The end of student plagiarism...or is it?
The jig might be up for all students out there that have been copy pasting their way through assignments.
NPR published a profile on Turnitin, a company that provides cloud-based service for originality checking, online grading and peer review which it argues “saves instructors time and provides rich feedback to students,” according to its website.
In the schools implementing the system, students must submit their paper through Turnitin’s website. The company’s algorithms then compare strings of text against its massive database, NPR reported.
“Automatically, that paper gets checked against about 45 billion web pages; 110 million content items from publishers (and) scientific journals,” said to NPR Chris Harrick, Turnitin’s vice president of marketing.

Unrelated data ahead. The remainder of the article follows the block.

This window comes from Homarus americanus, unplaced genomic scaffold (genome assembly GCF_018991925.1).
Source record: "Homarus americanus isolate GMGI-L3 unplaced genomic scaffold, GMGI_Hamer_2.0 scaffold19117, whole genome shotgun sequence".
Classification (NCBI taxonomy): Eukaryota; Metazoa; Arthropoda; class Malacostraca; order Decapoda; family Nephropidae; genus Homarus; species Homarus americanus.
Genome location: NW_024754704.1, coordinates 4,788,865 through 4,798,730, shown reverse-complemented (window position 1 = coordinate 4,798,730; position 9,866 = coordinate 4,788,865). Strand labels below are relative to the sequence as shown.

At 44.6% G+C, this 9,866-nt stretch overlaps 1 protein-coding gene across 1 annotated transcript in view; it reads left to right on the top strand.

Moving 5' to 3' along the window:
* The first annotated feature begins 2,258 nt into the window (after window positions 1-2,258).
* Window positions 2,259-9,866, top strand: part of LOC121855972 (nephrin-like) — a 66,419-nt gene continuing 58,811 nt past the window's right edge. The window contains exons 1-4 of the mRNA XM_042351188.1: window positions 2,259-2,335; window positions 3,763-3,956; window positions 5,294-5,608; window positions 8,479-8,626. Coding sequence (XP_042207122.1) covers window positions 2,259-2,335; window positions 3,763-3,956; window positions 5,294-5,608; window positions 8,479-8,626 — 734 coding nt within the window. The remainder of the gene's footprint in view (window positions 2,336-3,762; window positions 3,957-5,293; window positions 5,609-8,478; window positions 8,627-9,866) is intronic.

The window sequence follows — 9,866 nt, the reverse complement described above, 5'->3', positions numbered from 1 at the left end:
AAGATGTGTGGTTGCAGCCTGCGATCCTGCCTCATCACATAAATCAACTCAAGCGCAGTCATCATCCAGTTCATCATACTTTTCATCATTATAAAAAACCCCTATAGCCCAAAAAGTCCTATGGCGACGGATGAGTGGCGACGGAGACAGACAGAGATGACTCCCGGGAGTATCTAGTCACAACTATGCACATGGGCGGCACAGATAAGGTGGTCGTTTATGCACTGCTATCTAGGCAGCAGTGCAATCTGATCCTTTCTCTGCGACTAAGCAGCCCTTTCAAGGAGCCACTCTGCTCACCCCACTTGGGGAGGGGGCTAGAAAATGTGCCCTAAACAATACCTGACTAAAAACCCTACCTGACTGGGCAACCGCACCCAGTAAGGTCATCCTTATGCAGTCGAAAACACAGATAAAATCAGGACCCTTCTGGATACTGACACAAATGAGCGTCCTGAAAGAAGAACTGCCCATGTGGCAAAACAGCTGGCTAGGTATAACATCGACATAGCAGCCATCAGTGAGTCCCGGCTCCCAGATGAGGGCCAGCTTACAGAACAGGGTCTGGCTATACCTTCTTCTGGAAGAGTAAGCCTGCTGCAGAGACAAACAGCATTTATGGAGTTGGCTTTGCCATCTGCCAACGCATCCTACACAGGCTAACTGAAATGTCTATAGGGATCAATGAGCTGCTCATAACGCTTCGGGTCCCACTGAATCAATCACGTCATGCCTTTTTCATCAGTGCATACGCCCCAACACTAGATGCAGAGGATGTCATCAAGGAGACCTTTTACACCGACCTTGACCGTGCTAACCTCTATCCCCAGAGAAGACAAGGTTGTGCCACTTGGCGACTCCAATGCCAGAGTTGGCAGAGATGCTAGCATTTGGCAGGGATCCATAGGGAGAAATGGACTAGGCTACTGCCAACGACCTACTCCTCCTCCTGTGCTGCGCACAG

Turnitin is one of many other sites developed to detect online plagiarism like iThenticate, by Plagiarism.org; Viper, known as the free “Turnitin alternative,” or CheckForPlagiarism.net.
But some see these options as half measures.
“While such software is a useful tool, it is not a panacea. Not only do the programs fall far short of complete accuracy, but when we rely only on detection rather than prevention, it is an imperfect way to root out the problem and sends the wrong message to students,” wrote Trisha Craig for Todayonline.com.
Nonetheless the use of such programs is on the rise, with more than half of all the higher ed institutions in the U.S. and roughly a quarter of all high schools implementing Turnitin.